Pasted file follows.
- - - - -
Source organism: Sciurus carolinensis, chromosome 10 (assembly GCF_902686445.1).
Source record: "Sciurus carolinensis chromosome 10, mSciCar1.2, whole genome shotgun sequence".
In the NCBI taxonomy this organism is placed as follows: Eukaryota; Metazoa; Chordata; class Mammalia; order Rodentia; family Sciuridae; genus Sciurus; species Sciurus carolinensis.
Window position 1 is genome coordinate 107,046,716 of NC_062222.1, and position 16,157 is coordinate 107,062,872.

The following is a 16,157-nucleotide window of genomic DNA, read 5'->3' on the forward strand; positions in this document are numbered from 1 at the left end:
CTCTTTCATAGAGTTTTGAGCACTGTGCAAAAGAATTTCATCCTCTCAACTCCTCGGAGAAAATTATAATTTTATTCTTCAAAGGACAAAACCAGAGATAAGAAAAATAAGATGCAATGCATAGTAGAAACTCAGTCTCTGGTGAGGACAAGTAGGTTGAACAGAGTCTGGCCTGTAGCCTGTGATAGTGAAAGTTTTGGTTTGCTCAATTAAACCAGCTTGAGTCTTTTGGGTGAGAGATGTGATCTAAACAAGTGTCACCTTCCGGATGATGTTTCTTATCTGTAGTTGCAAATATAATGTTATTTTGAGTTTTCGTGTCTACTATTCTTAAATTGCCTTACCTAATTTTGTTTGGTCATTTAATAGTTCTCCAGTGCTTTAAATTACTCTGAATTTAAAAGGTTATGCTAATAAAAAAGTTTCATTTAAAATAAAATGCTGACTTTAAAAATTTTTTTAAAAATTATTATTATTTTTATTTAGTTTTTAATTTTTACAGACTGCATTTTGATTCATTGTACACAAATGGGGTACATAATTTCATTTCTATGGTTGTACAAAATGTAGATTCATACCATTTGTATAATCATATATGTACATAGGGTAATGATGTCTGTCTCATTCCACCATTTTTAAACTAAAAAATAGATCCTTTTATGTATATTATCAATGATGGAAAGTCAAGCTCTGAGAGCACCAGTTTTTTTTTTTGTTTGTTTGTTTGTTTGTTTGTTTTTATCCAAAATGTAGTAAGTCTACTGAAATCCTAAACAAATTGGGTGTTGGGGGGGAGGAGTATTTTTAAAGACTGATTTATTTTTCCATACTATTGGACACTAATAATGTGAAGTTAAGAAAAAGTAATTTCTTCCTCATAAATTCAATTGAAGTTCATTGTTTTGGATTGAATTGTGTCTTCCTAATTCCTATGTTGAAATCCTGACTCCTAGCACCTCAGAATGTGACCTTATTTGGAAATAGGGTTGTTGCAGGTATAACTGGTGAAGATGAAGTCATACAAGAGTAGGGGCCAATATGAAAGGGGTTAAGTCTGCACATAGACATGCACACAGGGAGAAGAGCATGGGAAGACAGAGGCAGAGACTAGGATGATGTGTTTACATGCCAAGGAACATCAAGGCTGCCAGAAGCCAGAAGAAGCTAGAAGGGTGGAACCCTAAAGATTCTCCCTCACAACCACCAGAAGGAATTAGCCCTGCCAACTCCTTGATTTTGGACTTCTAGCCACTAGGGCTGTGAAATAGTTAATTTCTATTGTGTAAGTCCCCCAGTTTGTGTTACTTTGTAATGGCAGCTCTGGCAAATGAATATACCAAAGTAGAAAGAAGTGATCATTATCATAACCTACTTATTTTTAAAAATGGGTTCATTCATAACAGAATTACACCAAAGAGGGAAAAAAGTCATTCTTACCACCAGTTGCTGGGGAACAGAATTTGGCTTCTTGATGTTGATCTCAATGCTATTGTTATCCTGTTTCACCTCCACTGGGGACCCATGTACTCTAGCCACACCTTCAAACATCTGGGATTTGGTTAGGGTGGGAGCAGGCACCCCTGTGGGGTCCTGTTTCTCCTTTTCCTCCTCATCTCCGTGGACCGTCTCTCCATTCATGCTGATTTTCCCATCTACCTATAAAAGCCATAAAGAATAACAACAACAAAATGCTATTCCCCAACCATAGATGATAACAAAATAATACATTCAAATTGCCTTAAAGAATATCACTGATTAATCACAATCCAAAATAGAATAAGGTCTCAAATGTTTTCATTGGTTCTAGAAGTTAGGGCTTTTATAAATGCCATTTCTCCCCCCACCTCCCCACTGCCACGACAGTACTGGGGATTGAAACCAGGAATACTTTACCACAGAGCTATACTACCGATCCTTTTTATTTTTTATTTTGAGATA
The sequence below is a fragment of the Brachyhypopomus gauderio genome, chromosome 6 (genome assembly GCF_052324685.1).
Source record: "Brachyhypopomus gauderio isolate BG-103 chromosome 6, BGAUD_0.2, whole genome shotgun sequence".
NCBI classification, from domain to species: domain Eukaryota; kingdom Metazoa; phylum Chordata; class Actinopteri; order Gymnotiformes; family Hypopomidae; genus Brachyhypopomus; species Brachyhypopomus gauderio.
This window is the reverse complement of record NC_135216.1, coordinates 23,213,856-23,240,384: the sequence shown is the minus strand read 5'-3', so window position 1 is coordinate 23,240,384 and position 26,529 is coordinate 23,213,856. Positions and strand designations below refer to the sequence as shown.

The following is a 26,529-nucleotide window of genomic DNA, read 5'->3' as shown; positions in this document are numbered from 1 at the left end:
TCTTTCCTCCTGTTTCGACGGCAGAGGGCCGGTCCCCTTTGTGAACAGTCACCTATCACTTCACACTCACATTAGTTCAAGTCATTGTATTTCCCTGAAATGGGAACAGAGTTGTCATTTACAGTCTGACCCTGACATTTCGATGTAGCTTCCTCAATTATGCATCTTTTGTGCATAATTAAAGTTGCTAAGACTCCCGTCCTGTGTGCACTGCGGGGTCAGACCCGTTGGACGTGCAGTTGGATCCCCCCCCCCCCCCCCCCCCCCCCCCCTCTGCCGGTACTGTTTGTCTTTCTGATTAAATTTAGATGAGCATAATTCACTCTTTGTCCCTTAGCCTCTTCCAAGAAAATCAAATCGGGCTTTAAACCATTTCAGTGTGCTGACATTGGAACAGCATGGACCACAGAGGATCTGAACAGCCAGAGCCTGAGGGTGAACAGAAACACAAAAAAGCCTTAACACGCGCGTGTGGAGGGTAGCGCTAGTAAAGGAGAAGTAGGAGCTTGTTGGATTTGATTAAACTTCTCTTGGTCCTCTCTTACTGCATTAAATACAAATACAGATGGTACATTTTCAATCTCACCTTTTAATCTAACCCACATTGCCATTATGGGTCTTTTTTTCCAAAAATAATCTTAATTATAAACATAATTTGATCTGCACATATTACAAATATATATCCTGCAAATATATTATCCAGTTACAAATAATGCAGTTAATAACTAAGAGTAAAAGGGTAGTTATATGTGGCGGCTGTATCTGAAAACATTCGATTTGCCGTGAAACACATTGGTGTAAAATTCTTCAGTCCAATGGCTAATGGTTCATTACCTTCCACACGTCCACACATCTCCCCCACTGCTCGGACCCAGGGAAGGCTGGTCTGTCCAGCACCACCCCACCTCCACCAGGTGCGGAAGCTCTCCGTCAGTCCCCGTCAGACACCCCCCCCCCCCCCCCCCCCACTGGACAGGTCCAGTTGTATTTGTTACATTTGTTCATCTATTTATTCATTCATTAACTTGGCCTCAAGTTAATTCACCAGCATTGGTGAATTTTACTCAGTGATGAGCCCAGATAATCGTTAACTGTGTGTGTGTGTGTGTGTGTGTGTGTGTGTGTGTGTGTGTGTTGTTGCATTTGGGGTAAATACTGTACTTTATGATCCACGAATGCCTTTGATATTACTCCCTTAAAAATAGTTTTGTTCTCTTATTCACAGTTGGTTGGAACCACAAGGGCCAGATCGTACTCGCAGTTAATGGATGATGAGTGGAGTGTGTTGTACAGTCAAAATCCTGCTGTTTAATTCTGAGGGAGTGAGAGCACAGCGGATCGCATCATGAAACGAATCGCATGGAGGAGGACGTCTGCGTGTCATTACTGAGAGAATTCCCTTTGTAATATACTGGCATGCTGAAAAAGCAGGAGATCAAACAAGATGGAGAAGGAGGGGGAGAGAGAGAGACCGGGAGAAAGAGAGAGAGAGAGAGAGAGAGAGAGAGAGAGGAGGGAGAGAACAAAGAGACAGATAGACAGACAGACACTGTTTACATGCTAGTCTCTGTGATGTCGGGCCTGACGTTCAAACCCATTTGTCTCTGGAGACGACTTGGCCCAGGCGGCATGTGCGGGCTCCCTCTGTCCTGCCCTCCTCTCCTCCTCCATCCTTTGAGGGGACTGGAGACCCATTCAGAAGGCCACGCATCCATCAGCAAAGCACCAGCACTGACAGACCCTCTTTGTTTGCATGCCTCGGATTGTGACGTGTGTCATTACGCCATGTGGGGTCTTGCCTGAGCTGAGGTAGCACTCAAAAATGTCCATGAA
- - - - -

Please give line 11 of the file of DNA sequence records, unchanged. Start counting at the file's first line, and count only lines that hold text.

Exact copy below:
The following is a 26,529-nucleotide window of genomic DNA, read 5'->3' as shown; positions in this document are numbered from 1 at the left end: